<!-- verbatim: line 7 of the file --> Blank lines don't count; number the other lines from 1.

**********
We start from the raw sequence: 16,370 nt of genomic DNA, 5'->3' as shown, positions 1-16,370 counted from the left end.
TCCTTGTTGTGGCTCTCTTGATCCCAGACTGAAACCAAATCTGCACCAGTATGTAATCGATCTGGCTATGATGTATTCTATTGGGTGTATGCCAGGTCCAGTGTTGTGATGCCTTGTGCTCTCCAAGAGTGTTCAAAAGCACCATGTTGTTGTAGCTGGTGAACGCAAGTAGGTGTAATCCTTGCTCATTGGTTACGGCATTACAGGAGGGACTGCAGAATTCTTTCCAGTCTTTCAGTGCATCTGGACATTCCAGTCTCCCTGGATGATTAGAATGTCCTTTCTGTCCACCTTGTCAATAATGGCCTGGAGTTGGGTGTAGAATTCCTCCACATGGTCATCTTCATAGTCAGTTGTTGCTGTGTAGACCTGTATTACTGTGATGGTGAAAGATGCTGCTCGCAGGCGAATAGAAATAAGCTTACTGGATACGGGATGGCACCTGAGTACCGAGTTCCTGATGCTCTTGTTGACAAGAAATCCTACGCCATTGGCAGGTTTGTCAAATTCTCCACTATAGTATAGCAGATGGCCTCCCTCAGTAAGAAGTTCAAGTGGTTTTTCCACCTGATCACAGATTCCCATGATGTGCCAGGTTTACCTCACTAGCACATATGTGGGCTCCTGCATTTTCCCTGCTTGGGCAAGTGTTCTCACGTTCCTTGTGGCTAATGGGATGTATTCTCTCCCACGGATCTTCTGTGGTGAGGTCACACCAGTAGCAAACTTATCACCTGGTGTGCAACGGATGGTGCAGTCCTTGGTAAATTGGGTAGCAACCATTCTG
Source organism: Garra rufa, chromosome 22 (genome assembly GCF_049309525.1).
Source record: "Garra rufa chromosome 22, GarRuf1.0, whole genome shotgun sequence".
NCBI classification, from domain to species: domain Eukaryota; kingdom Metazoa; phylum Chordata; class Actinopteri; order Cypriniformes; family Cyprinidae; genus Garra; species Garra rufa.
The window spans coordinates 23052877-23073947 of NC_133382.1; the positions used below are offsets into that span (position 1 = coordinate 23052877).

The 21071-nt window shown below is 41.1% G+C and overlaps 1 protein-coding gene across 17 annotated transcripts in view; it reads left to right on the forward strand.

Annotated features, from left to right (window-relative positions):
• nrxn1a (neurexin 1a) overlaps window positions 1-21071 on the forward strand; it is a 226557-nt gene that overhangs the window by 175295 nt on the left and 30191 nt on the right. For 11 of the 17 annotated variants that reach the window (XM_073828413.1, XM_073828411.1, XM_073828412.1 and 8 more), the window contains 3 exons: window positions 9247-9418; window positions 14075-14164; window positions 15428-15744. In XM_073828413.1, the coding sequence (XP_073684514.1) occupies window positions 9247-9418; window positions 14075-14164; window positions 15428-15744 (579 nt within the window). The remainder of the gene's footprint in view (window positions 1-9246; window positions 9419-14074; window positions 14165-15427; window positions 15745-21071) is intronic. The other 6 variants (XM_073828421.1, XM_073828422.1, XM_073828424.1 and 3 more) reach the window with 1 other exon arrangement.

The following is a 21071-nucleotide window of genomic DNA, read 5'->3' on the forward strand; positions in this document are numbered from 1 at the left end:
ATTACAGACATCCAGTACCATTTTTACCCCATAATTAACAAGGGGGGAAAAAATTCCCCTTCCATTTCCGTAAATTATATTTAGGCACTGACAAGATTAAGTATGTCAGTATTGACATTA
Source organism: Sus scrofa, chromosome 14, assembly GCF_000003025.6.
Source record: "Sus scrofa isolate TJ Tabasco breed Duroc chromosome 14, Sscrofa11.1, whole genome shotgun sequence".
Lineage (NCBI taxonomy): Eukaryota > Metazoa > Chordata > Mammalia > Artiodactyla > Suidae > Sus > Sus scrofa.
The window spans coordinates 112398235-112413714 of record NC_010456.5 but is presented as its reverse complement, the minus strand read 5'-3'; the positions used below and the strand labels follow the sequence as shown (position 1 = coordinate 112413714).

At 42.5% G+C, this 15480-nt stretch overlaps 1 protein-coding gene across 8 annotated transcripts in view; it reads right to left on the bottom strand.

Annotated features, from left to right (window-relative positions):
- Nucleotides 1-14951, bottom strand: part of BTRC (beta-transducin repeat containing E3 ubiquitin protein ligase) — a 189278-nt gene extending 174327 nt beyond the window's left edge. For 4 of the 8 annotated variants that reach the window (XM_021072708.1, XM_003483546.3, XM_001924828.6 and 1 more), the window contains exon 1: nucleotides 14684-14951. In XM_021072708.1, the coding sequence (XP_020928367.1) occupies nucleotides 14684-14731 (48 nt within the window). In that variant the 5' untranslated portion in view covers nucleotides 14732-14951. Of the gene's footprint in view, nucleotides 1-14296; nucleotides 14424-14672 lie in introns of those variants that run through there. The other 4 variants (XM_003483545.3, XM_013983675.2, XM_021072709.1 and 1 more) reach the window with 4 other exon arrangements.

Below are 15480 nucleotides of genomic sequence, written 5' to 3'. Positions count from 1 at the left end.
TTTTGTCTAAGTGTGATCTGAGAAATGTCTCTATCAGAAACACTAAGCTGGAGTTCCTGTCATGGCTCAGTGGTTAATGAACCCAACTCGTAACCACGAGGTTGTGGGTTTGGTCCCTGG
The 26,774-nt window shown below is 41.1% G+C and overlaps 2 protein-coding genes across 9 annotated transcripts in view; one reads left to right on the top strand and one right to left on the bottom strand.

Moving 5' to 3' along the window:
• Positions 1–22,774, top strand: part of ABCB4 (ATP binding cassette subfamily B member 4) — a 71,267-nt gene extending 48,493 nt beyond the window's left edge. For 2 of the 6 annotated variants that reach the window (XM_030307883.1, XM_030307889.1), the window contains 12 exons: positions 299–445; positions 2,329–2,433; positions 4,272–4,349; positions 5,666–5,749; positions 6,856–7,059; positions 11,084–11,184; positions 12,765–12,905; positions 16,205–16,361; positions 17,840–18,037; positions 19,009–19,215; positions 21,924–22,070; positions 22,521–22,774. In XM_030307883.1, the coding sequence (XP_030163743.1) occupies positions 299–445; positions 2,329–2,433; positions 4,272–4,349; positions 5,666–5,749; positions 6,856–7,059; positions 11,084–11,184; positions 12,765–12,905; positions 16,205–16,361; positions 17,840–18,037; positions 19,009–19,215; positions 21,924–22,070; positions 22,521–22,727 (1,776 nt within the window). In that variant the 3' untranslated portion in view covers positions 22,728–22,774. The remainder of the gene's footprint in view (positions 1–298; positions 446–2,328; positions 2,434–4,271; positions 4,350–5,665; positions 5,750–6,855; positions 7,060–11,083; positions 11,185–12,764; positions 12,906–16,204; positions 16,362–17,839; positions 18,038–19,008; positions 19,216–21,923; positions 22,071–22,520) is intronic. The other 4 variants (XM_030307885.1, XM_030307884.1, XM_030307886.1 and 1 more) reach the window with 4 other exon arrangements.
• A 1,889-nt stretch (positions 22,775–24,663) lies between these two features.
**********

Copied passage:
The 21071-nt window shown below is 41.1% G+C and overlaps 1 protein-coding gene across 17 annotated transcripts in view; it reads left to right on the forward strand.